How do you get into Harvard?
Many students wonder, particularly in the current frenzied climate of college applications. 2014 was the most selective year ever: Stanford University officially became the hardest school to get into in US history, accepting just 5% of applicants. The University of Chicago, which a decade ago took 40% of students who applied, admitted just 8% in 2014. Harvard and Yale accepted 6% of students applying, their lowest number ever.
As an alumna interviewer who meets with prospective students applying to Harvard, many high school students and parents ask me what they can do to give themselves an edge. I don’t think there is any definitive answer, but I will tell you one crucial criterion that I saw Harvard Admissions Office use in their selection process.
When I first began interviewing, I was fresh out of Harvard, attending graduate school in London. The first applicant I interviewed came from a posh private school, and was almost impossibly accomplished. Her grades were off the charts and she spoke about her life with poise and polish I could never hope to master. The second student I interviewed had perfect grades too; she hoped to be a doctor, and to this day I remember how movingly she spoke about her wish to give back to society.
But perfect grades weren’t the most important benchmark. Included in the information packet for interviewers, the Harvard Admissions Office explained that while perfect grades help, they do not guarantee a spot in the freshman class. The university wanted to know instead if the students have challenged themselves to move beyond their comfort zones. Have they moved beyond the boundaries and limits of their schools, their communities, their families? Harvard recognized that promising students come from all types of backgrounds, from extremely privileged to disadvantaged. One crucial question they asked was: What have you done with the set of challenges and opportunities you've been given?
My next interview was another accomplished student who went to a prestigious school. She explained with great passion how a chance meeting with a foreign student had opened her eyes to the poverty of some schools in the developing world. She’d decided to do something for a particular school abroad, and described an extensive charity program she initiated, recruiting volunteers, organizing events, and coordinating enough donations to rebuild parts of the foreign school she’d adopted. I was dumfounded.
Of all the applicants I interviewed that year, she was the only one Harvard admitted.
Based on my experience, the most promising students are often those who have sought out new opportunities.
One student I interviewed attended a less-academic high school than many applicants. Disappointed that his school had few advanced classes, he took evening courses at a local community college. Another student I interviewed started a book discussion group amongst the students to help inspire teens in her community to read. Another student did ground-breaking research during a summer internship, and published his eventual breakthrough in a major journal.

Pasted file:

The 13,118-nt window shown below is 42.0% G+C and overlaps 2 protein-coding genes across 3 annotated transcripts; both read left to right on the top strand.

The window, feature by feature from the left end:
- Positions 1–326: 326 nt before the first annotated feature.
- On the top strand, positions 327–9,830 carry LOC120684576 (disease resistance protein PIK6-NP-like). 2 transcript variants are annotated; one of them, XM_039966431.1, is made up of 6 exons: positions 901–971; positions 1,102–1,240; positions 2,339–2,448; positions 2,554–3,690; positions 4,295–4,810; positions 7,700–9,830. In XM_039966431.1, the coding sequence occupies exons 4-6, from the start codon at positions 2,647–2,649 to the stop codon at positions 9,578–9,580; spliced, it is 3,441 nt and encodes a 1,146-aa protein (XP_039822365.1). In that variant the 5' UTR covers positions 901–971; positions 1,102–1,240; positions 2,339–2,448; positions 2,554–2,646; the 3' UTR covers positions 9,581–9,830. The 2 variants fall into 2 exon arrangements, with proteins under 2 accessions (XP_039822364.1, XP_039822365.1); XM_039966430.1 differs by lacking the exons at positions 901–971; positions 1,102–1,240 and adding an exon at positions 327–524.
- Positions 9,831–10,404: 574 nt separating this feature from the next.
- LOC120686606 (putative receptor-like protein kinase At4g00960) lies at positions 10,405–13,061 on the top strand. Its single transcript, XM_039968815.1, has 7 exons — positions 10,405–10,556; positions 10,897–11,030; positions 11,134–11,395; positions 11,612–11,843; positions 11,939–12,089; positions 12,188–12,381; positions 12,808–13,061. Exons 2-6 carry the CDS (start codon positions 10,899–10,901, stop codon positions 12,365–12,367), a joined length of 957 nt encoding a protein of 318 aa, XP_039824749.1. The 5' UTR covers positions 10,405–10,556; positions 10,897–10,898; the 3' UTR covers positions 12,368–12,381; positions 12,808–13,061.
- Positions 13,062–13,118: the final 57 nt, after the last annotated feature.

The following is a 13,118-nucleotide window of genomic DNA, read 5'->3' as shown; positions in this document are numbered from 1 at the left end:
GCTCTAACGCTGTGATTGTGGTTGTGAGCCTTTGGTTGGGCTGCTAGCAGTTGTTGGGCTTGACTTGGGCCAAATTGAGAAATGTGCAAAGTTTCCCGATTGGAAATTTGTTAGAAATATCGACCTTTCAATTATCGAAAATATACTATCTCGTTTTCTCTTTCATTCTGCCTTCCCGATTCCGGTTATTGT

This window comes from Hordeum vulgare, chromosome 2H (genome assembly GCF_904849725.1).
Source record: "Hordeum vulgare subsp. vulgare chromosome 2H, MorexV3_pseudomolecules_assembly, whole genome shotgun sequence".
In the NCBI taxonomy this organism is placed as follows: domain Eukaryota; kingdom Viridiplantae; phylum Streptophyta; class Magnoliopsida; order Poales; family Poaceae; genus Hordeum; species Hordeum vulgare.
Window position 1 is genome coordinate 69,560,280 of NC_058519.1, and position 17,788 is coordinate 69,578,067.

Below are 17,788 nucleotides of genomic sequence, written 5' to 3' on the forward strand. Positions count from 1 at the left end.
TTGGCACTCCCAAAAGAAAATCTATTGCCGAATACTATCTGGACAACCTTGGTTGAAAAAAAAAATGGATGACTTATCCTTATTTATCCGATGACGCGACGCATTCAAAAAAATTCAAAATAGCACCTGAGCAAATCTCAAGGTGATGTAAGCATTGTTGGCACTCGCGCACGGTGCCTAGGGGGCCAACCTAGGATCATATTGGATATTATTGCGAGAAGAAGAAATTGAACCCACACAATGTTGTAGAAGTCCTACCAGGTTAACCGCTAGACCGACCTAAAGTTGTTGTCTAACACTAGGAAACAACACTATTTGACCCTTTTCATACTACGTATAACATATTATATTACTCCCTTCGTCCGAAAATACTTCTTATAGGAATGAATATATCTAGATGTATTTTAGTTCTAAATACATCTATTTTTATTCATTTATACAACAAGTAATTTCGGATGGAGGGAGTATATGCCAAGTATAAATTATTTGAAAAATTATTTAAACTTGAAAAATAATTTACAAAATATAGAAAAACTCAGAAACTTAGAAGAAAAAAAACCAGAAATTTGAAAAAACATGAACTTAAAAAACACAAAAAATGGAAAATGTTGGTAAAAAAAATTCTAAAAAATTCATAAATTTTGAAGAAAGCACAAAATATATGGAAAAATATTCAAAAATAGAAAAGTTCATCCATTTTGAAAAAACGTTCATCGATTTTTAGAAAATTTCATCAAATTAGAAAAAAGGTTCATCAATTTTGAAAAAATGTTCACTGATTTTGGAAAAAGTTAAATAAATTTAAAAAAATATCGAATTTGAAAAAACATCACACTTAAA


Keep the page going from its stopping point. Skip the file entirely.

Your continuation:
Not every one of these students was admitted to Harvard, but no matter where these talented and motivated students go to college, their energy in pushing themselves beyond their limits – in finding creative ways to go beyond what is expected of them – ensures their success.
Are you doing the most you can with what you’ve been given?
The Torah teaches that we’re each created betzelem Elokim, in the Image of the Divine. When we begin to grow, to push ourselves to maximize our talents and potential, we tap into this limitless potential. When we start pushing our own boundaries, we find ourselves strengthened and aided, too.
I once heard a rabbi compare people to actors on a stage. Stage actors don’t complain about their character’s surroundings because actors know that’s not the criteria by which they’ll be judged. Actors understand that some characters they play might be rich, others poor, some clever or troubled, etc. These attributes don’t reflect on the actors themselves; what counts is how well they play their role, what they do with the material they’ve been given.
Similarly, each of us is surrounded by our own unique setting. And while we cannot control the conditions around us, we have it in our power to push ourselves to do the best with the material we’ve been given. As our sages say, “According to the effort is the reward” (Ethics of the Fathers, 4:1).
We are in the midst of a Sefirat HaOmer, when we count the 49 days between Passover and Shavuot, which celebrates when we received the Torah. These days are a time to prepare, to climb the rungs of the ladder moving from the limitations of slavery to the maturity of being ready to receive the Torah and live up to our full potential.
One way is by keeping in mind the advice of Harvard’s Admissions Office. Are you doing the most you can with what you’ve been given?